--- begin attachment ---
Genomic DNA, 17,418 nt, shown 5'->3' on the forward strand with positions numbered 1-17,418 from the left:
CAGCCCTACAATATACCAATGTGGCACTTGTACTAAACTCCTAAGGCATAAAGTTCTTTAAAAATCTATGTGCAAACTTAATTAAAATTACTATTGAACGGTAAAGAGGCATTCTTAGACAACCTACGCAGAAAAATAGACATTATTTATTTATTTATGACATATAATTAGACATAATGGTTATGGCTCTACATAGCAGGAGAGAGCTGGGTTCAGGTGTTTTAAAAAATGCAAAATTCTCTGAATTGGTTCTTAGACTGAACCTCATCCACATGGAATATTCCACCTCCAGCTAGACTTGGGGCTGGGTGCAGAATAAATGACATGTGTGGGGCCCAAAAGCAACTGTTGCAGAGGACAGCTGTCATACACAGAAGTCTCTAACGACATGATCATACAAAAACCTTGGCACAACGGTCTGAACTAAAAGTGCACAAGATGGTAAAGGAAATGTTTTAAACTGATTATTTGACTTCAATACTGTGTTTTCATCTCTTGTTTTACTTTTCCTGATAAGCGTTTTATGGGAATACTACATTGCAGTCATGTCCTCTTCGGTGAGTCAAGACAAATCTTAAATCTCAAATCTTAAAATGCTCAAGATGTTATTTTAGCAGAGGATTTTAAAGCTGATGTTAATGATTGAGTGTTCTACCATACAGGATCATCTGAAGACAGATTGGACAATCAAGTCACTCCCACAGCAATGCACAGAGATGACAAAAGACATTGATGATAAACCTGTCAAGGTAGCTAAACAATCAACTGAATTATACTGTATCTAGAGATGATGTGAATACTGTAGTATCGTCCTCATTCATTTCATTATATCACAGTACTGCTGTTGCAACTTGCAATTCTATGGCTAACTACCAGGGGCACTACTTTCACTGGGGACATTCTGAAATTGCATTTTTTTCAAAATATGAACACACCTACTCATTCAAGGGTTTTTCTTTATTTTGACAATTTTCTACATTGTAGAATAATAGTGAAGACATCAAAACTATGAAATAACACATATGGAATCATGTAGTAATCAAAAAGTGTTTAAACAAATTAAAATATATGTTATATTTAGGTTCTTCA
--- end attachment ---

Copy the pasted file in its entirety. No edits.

Genomic DNA, 17,418 nt, shown 5'->3' on the forward strand with positions numbered 1-17,418 from the left:
CAGCCCTACAATATACCAATGTGGCACTTGTACTAAACTCCTAAGGCATAAAGTTCTTTAAAAATCTATGTGCAAACTTAATTAAAATTACTATTGAACGGTAAAGAGGCATTCTTAGACAACCTACGCAGAAAAATAGACATTATTTATTTATTTATGACATATAATTAGACATAATGGTTATGGCTCTACATAGCAGGAGAGAGCTGGGTTCAGGTGTTTTAAAAAATGCAAAATTCTCTGAATTGGTTCTTAGACTGAACCTCATCCACATGGAATATTCCACCTCCAGCTAGACTTGGGGCTGGGTGCAGAATAAATGACATGTGTGGGGCCCAAAAGCAACTGTTGCAGAGGACAGCTGTCATACACAGAAGTCTCTAACGACATGATCATACAAAAACCTTGGCACAACGGTCTGAACTAAAAGTGCACAAGATGGTAAAGGAAATGTTTTAAACTGATTATTTGACTTCAATACTGTGTTTTCATCTCTTGTTTTACTTTTCCTGATAAGCGTTTTATGGGAATACTACATTGCAGTCATGTCCTCTTCGGTGAGTCAAGACAAATCTTAAATCTCAAATCTTAAAATGCTCAAGATGTTATTTTAGCAGAGGATTTTAAAGCTGATGTTAATGATTGAGTGTTCTACCATACAGGATCATCTGAAGACAGATTGGACAATCAAGTCACTCCCACAGCAATGCACAGAGATGACAAAAGACATTGATGATAAACCTGTCAAGGTAGCTAAACAATCAACTGAATTATACTGTATCTAGAGATGATGTGAATACTGTAGTATCGTCCTCATTCATTTCATTATATCACAGTACTGCTGTTGCAACTTGCAATTCTATGGCTAACTACCAGGGGCACTACTTTCACTGGGGACATTCTGAAATTGCATTTTTTTCAAAATATGAACACACCTACTCATTCAAGGGTTTTTCTTTATTTTGACAATTTTCTACATTGTAGAATAATAGTGAAGACATCAAAACTATGAAATAACACATATGGAATCATGTAGTAATCAAAAAGTGTTTAAACAAATTAAAATATATGTTATATTTAGGTTCTTCA